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Written by Henry Yu on 9/13/2022 for PS5  
More On: Isonzo

With the video game market oversaturated with modern day first person shooters, it’s refreshing to see a developer dedicate their games to represent historically accurate encounters from World War I. Developer Blackmill Games, the studio behind Tannenberg and Verdun, is now releasing the third game in their WW1 Game Series with Isonzo. The Battles of Isonzo were a series of battles between the Italian and Austro-Hungarian armies alongside the Isonzo River on the eastern side of the Italian Front between 1915 and 1917. Blackmill’s Isonzo aims to capture that historical event through player-versus-player squad based first person shooting. While it’s admirable for Isonzo to attempt to offer a more authentic simulation compared to other genre rivals, it fails to create an experience that’s fun, beginner friendly, or sustainable in the long run.

Isonzo follows in the same light as its previous two predecessors as it is a multiplayer-only game, so don’t expect to find a single player campaign. This continues to be a huge disappointment because when I think of historically accurate portrayals of World War I, which is the theme that the developers seem to reiterate the most, I think of narrative-driven single-player experiences. You could perfectly encapsulate beautiful Italian landscapes, engage in treacherous mountain warfare, and survive poisonous gas attacks without having to be a multiplayer-only experience. Even genre giants such as Call of Duty, which are mostly known for their online player versus player modes, contain an offline solo campaign. The sustainability of an online competitive game only goes as far as the player count goes, and I just don’t see that happening for Isonzo, considering how niche the target audience is.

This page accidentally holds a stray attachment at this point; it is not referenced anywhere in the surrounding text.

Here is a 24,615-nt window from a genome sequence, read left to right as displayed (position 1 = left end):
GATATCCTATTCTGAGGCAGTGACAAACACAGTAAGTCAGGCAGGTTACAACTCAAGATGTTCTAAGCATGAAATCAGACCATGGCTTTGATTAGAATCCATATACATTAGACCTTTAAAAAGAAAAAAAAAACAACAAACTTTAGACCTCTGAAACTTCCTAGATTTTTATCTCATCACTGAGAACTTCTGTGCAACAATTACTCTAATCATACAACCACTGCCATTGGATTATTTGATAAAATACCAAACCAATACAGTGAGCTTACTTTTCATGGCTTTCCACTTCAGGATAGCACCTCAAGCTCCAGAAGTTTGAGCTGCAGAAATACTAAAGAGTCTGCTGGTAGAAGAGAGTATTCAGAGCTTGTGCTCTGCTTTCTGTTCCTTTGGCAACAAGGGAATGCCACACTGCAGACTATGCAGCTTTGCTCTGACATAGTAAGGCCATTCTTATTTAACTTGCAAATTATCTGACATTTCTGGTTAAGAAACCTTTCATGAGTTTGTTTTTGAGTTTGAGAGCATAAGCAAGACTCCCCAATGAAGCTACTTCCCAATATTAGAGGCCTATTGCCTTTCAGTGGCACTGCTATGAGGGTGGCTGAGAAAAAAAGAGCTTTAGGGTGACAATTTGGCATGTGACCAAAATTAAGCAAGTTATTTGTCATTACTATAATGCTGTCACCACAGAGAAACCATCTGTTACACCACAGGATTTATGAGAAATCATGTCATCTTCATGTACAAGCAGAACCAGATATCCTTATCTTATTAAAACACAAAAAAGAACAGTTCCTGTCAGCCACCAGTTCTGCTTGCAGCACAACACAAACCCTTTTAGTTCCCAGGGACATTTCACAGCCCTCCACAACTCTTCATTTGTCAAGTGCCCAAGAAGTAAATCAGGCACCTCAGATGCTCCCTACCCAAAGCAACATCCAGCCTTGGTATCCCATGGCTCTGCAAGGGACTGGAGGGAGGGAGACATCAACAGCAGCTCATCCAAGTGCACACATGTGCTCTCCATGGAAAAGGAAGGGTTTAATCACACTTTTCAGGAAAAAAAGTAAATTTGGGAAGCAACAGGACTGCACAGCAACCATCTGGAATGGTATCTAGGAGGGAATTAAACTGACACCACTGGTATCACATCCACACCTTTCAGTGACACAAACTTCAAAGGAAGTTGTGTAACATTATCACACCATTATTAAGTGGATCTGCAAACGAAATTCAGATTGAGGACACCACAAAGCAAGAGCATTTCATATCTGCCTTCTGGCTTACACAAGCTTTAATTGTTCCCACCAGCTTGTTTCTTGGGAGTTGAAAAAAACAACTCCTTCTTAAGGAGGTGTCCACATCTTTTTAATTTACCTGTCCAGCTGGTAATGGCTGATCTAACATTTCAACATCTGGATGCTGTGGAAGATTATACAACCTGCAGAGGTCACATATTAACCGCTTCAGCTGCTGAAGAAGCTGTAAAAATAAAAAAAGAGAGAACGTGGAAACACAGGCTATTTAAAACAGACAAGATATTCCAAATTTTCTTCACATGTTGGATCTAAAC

The game does an extremely poor job at introducing you to its systems. There’s no tutorial of any sorts and you are thrown right away into the main menu. It was confusing just to figure out how to start a match or pick a class. It doesn’t help that the entire user interface is atrocious and way too small. Playing this on a 65-inch screen, I had to sit right in front of the television just to see certain texts and buttons clearly. I didn’t even realize I had a stamina meter until I saw a tiny white bar go down at the bottom of the screen when I sprinted. Having no accessibility options to increase text sizes or other interface elements is simply unacceptable in today’s standards, especially when it’s such a simple thing to do. Navigating the different menus is equally as difficult, with lack of descriptions and weird button mappings. It felt like an accomplishment just to figure out how to spawn onto the map. This game was clearly made with series veterans in mind and not new players.

Let’s talk a little bit about the actual game itself. Games usually put up a description of how many total players can be in one match. From playing the actual game to rewatching trailers and reading the official description diligently, I could not find this information anywhere. I had to navigate through the treacherously difficult interface and go into advanced custom game settings to see that the max player count is 40. Even trying to figure out the different modes that Isonzo offers was a pain. There are three different submodes: mountain war, strafexpedition, and 6th battle of the Isonzo, under a main mode called “offensive”. This mode is only described as taking control of enemy checkpoints while defending your own. As you can probably expect by now, there’s no explanation as to what the differences between these submodes are. You would think that there would be a “defensive” mode too, but nope! It really boggles my mind as to why so many simple things are made so difficult. Perhaps this truly is the authentic World War I experience.